Agglutination Reactions

Agglutination is defined as the antigen-antibody reaction in which antibodies cross-link particulate antigens resulting in the visible clumping of particles. Antibodies that show such reactions are called agglutinins.

Agglutination reactions work on the principle of cross-linking of the polyvalent antigens. Following are the advantages of agglutination reactions: 

  1. easy to perform 
  2. require no expensive equipment, and 
  3. detects antibody concentrations as low as nanograms per milliliter. 

Types of agglutination reactions: 

  1. Hemagglutination:
    type of agglutination reaction is routinely performed to type red blood cells (RBCs), wherein RBCs are mixed with antisera to the A or B blood-group antigens on a slide. The presence of antigen on the cell surface is proved by forming a visible clump on the slide. This RBC typing forms the basis for matching blood types for transfusions.
  2. Bacterial Agglutination:

This type of agglutination reaction is performed to diagnose infection and provide a way to type bacteria. Any bacterial infection elicits the production of serum antibodies within the host. 

These serum antibodies are specific for surface antigens on the bacterial cells, which bacterial agglutination reactions can detect.

Bacteria is added to the previously serial diluted array of tubes containing serum from a patient thought to be infected with a given bacterium. The last tube, which shows visible agglutination, reflects the serum antibody titre of the patient. Thus, the agglutinin titre is the reciprocal of the greatest serum dilution that elicits a positive agglutination reaction.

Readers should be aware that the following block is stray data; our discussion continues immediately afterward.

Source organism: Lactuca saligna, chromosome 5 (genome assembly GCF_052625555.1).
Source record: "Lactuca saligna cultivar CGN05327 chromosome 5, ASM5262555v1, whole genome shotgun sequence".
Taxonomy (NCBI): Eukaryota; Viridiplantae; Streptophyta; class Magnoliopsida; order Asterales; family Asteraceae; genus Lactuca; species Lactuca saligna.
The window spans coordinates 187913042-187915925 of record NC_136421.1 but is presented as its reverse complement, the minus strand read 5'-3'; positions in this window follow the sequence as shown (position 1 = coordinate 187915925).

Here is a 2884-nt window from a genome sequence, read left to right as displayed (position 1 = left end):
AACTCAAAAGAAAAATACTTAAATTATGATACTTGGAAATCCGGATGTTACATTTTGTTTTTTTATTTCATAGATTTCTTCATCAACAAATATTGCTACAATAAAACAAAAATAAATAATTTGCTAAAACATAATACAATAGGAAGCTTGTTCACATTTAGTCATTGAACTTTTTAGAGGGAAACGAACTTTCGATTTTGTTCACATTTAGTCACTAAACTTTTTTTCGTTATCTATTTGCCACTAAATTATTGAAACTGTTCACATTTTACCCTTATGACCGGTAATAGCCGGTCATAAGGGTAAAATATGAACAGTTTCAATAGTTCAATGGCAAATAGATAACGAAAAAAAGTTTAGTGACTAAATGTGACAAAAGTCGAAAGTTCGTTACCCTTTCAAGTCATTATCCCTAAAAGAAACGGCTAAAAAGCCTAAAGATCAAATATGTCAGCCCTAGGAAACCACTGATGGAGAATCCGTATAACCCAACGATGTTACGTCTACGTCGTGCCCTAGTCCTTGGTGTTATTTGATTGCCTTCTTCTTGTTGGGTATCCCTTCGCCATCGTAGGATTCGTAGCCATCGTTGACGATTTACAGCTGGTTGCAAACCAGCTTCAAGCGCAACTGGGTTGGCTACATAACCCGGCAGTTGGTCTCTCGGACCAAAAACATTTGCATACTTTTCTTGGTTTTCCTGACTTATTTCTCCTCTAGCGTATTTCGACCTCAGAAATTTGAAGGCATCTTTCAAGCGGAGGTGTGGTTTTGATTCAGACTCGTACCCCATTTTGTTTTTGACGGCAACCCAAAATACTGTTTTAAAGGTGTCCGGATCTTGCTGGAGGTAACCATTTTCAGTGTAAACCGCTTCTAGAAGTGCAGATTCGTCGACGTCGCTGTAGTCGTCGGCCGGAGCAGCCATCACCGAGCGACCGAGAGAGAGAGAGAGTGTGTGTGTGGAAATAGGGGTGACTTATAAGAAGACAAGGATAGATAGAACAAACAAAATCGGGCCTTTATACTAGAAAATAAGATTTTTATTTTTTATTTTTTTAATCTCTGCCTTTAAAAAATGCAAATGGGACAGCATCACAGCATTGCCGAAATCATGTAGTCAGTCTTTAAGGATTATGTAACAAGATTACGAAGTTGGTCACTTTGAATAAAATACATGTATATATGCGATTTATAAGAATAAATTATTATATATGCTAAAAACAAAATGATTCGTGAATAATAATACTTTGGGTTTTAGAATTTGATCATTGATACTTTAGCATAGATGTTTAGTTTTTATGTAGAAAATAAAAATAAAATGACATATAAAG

1. Active agglutination 

In this type of agglutination, epitopes of interest are naturally found on a test particle, such as antigens found on RBCs, bacterial and fungal cells.


Examples –

  1. Blood grouping and cross-matching
  2. Widal test for diagnosis of typhoid fever 
  3. Brucella agglutination test for Brucellosis 
  4. Weil Felix test for Rickettsiosis
  5. Passive agglutination: 

Passive agglutination is useful when the epitope of interest does not occur naturally on the cells or particles to be agglutinated. The epitopes or soluble antigens are chemically fixed to carrier particles such as – latex, polystyrene, bentonite.

 Passive agglutination is also useful when pathogen culture is not feasible, e.g., viral diseases. 

Synthetic beads offer better consistency, uniformity, and stability. In addition, those agglutination reactions which employ synthetic beads are rapidly read within 3 to 5 minutes of mixing the beads with the test sample.  




  1. Cellular and Molecular Immunology by Abul K. Abbas – 7thEdition 
  2. Kuby Immunology – 5thEdition 

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